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Things To Consider When Buying Vacant Land
Things to Consider When Buying Vacant Land
Borrowed from USNews.com
Finding your dream home isn’t easy. You'll spend a lot of time to scouring online listings, attending open houses and scoping out neighborhoods – and you may still come up empty-handed. Maybe your dream home just doesn’t exist yet. In this case, building a home on a vacant piece of land may be the perfect option. But before you get serious about laying a foundation, be aware that a land purchase may yield more surprises than buying a home – from easements and zoning restrictions to environmental conditions that could easily turn your dream build into a headache the size of a McMansion.
Whether you’re buying vacant land to build a home for your family or you hope to sell the plot for a profit in the future, follow these rules to avoid buyer’s remorse.
Do work with a pro who knows land. Working with a real estate agent when you purchase a home is important to help you navigate the finer details, especially when you’re unfamiliar with negotiations, due diligence and closing the deal. But when you’re purchasing land, hire an agent who has extensive experience negotiating land deals, and who is willing to do the research needed to ensure you know what you're getting.
Don’t expect to get a loan. A land purchase can’t be leveraged with a bank the same way a home purchase can, so you’ll likely have to pay cash if there’s no structure on the property yet. You'll have a much better chance of being approved for a construction loan on the building you want to put on the land, since the house you'll build serves as collateral on the loan.
Do consider the value of homes in the neighborhood. One of the biggest draws of building your home is the ability to customize it, but be sure you’re building your dream home in a neighborhood with similar taste. Have your Realtor research home values in the neighborhood and make sure your new home will not be over-priced, making it difficult to resell in the future. This could also adversely affect your ability to obtain a construction loan.
Don’t skip the survey or environmental tests. Similar to a home inspection and background research on a house, a plot of land needs to be subjected to tests and checks to ensure you know what you’re buying and that you’ll be able to build on it. Environmental tests check the soil for contamination from previous use. The site of a former gas station or auto body shop is more likely to have contaminated soil, for example, and residential homes can’t be built there. The land's potential for flooding or poor soil conditions for building are also of concern. You’ll also want to have a surveyor take a look at your property to identify the boundaries. Especially if the land is in a neighborhood and has been vacant for years, neighbors may have encroached beyond the property lines, intentionally or not.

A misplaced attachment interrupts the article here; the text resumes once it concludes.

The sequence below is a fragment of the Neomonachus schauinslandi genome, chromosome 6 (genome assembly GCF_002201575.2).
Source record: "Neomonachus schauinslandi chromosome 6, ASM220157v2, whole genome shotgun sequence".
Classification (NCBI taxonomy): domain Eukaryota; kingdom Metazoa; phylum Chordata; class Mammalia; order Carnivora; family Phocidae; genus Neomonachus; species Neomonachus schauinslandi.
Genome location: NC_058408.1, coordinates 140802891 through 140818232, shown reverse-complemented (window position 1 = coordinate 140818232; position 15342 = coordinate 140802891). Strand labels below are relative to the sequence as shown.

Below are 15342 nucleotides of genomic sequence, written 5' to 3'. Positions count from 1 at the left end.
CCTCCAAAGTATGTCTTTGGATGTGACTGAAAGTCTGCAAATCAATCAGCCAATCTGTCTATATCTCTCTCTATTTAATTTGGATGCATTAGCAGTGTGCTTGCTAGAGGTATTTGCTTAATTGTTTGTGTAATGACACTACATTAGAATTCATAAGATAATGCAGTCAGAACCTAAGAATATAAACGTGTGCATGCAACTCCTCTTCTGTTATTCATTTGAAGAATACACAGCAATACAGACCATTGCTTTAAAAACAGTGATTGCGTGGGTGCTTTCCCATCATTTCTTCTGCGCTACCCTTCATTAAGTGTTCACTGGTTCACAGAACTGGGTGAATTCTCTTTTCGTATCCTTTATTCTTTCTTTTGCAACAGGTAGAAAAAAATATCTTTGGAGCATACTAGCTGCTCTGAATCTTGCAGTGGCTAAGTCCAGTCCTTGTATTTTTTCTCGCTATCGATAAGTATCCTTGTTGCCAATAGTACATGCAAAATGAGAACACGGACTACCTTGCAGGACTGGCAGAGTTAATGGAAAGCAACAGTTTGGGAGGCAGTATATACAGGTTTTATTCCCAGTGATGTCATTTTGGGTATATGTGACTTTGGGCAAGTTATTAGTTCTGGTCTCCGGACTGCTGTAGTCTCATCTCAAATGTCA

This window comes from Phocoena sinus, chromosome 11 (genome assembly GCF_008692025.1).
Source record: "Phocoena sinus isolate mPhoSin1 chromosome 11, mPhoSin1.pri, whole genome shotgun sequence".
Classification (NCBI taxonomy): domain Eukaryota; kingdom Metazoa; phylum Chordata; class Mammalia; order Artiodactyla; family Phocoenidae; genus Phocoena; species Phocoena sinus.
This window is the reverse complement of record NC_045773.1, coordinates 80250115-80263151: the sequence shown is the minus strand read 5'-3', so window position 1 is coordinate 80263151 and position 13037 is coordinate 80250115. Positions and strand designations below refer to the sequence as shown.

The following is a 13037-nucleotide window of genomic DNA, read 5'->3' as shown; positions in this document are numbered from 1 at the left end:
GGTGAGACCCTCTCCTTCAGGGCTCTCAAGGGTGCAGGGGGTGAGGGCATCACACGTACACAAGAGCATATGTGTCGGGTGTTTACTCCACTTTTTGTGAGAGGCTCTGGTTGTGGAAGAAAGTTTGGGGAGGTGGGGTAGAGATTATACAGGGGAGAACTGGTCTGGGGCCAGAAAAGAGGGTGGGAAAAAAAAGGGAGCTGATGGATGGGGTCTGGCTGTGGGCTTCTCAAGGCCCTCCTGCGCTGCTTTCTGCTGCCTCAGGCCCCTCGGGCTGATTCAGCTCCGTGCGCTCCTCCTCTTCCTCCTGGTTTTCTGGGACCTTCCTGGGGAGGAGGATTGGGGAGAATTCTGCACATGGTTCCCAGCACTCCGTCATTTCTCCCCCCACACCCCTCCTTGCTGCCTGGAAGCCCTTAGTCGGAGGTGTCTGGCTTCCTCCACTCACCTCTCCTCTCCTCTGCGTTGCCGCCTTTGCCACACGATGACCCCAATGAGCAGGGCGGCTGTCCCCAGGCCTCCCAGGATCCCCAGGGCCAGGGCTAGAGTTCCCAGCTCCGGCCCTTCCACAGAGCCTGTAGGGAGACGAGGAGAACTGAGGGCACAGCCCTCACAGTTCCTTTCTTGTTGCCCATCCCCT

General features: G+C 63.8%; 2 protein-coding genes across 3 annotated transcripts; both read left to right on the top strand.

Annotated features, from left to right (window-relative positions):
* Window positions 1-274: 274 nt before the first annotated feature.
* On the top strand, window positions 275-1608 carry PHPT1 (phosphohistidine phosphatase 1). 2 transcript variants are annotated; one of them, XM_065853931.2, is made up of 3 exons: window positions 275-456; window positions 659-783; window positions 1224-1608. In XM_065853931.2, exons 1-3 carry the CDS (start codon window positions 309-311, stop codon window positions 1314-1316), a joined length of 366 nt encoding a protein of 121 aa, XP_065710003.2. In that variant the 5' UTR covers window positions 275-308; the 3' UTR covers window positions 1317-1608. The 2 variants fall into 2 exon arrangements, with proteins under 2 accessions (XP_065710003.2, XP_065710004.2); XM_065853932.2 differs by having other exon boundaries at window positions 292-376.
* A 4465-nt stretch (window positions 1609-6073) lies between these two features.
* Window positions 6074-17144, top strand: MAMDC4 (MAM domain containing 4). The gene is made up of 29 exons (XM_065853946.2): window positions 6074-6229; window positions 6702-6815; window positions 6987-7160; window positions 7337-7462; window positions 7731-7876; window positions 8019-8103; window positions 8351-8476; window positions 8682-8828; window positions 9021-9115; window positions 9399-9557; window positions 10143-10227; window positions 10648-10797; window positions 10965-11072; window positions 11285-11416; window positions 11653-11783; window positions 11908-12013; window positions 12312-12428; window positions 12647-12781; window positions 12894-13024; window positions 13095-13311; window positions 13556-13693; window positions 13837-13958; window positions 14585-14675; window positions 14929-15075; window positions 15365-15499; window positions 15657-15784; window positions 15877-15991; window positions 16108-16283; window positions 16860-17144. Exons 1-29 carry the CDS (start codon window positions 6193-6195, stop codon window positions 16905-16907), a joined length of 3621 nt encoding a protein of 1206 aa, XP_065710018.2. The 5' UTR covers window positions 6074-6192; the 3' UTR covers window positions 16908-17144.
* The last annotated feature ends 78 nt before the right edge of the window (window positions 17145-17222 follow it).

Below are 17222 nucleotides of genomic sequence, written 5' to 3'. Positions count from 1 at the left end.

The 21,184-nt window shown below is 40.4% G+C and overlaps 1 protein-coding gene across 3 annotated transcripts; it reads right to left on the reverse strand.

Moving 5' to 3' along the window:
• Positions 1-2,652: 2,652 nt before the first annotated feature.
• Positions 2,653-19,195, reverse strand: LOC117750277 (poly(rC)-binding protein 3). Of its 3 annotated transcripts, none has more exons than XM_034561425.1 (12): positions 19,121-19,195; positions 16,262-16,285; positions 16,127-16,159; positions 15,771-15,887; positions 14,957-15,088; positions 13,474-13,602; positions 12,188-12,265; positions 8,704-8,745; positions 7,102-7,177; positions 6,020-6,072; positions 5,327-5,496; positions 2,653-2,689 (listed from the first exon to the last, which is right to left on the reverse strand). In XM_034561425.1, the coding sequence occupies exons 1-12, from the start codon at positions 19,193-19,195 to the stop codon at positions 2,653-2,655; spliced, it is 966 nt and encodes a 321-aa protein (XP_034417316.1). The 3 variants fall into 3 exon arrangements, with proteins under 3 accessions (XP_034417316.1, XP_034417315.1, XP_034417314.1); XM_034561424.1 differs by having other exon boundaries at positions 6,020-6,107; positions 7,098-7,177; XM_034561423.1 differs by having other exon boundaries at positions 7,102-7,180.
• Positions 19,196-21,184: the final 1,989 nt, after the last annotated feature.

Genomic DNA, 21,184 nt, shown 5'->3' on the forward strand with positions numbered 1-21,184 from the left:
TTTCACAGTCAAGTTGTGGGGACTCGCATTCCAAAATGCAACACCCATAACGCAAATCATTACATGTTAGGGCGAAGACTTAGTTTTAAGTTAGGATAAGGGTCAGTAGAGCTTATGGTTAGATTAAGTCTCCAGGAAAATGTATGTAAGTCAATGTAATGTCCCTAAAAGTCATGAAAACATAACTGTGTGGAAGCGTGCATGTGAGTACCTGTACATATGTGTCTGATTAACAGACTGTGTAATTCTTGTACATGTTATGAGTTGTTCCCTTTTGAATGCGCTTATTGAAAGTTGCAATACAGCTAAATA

Do take utilities and road access into account. It’s easy to take access to running water, electricity and sewers for granted when you’re buying an existing house, but with vacant land these are not always a given. There may be added costs associated with running water and sewer to the house, obtaining proper access, etc.
Don’t talk to the neighbors. While speaking to neighbors when you’re looking at a house may be a great idea to get a feel for the area, discussing your plans to build on a vacant lot can easily lead to organized opposition to your future dream home. Neighbors who are used to that vacant lot next door may get upset when they find out that's no longer the case.Hold off on making friends with the neighbors until any home is built and you’re moved in. Otherwise, discussing plans could lead to a neighbor dispute before you’ve even broken ground.
Don’t assume you can have property rezoned. Your local governing body will have zoning ordinances and building codes that limit what can be built on any property or require certain steps to build a sound structure. For example, there may be required setbacks from the edge of the property, mandates to build a sea wall if you’re on the waterfront, or a percentage of the land may be restricted from development. Knowing the rules ahead of time will help you avoid having to get an exception, which isn’t always easy and will likely add time and money to your plans. Rather than trying to rezone property, it’s best to keep your vision within existing limits. Seek land that will allow you to build the home you want, but know your plot’s restrictions before finalizing the plans.
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Robert is the co-founder and Broker at PAX Real Estate in Prince Frederick, Maryland. He brings with him over 30 years experience building successful companies as an entrepreneur and business owner. W....